Online Gaming Sites to Fight Fascist Frist Legislation

It’s about time.

Fristgoodlatte_1Online gambling sites have mostly been asleep at the wheel as fascists like Bill Frist and Bob Goodlatte (at right) pushed legislation through Congress to prohibit Internet wagering (except for things like horse racing) and poker in the U.S. However, it’s reported that some online sites may finally be stepping up to fight this 21st century form of prohibition. The question is, will it be too little too late?

According to Gambling911.com, "litigation brought on by some industry giants and other nations dependent upon internet gambling might hinder the measure pertaining to wagering online."

The site has learned that "at least one industry giant plans to release a statement as early as this coming Monday."

Gambling911.com also claims that Las Vegas, a city that greatly benefits from the influx of business online poker brings in (particularly during the WSOP), is ready to step up its efforts to keep online wagering legal.

Wicked Chops Poker was going to issue our editorial rant on this mess over the weekend, but 1) we didn’t want to overreact to the news like some other sites before analyzing the facts at hand, and 2) we first want to read the statements from major wagering sites like PartyGaming (and see how the stock market reacts to them) and transaction facilitators like Neteller.

With that said, we can’t help but to editorialize a little: We’ve been stating for a long time how totally unorganized the lobbying effort is by online wagering sites in fighting to keep Internet gambling legal. Considering the billions and billions of dollars at risk, and the thousands of jobs at stake, you’d think that maybe, just maybe, they’d have been a little more hands on in educating legislators on the hypocrisies of a bill that allows some forms of online gambling but not others, AND the benefits of legalizing and regulating online gambling. The ironic thing, although we don’t buy into the conspiracy theory set forth by some sites, is that if these companies willing to challenge Frist’s legislation have any success in their litigation efforts, we may eventually end up with a legalized and regulated game. Or at least we can hope so.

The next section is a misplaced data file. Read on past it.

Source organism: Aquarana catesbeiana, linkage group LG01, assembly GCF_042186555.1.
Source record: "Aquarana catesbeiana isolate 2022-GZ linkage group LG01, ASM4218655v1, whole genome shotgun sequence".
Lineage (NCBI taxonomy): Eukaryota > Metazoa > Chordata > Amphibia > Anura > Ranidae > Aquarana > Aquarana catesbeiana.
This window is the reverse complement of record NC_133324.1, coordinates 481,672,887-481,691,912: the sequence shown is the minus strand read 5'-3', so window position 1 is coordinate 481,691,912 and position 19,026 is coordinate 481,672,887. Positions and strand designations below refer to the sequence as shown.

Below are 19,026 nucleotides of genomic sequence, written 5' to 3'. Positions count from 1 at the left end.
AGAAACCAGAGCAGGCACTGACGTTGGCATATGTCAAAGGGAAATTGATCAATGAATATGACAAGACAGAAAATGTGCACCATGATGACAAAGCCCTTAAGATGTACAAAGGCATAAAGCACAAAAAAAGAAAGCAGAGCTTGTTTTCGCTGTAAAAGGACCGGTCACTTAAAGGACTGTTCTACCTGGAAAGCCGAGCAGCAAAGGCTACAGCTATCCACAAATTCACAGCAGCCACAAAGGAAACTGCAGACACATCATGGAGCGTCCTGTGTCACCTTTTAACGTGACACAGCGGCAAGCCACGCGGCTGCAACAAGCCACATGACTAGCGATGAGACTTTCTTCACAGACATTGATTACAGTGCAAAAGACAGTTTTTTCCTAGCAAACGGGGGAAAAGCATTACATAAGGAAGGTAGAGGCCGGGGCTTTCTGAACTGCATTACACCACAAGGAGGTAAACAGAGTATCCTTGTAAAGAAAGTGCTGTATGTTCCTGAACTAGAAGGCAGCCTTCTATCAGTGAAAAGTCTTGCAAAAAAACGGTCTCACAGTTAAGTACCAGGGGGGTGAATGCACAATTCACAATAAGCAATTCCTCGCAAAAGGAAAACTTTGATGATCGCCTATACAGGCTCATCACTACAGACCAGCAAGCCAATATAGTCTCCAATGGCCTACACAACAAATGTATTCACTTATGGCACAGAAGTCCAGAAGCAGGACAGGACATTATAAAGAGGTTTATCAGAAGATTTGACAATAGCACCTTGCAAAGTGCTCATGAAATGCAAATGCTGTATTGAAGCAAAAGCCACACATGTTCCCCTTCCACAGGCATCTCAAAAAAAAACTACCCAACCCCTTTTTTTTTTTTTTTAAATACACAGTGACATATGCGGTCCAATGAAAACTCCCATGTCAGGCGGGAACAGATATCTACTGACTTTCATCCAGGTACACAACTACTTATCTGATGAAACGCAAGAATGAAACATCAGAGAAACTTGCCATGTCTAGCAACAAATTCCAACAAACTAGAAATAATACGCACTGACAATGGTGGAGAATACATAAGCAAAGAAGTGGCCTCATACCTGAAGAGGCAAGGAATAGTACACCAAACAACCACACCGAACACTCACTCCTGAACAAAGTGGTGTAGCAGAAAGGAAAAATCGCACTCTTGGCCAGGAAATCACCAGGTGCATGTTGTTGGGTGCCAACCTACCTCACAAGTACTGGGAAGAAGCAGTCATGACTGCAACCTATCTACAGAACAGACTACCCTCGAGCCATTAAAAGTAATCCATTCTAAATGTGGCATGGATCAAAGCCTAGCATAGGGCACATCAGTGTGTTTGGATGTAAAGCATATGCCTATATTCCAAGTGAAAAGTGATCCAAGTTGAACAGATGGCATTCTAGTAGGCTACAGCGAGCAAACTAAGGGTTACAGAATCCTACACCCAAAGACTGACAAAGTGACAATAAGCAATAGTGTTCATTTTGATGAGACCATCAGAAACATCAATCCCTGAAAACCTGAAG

So we’ll wait for some proverbial shoes to drop now, if we even knew what that meant. The London Stock Exchange’s reaction to PartyGaming in particular should be interesting, as shares for the industry giant rose 4% at the close of last week on news that Frist would NOT get anti-gaming language inserted into any legislation.

For some great 2+2 Forum discussions on the topic, read the linked threads below.

:: Good breakdown/analyis of the bill

:: More good analysis

:: On the use of EFTs

:: General concerns on the language

:: All 2+2 legislative topics (solid, thoughtful posts throughout)

 

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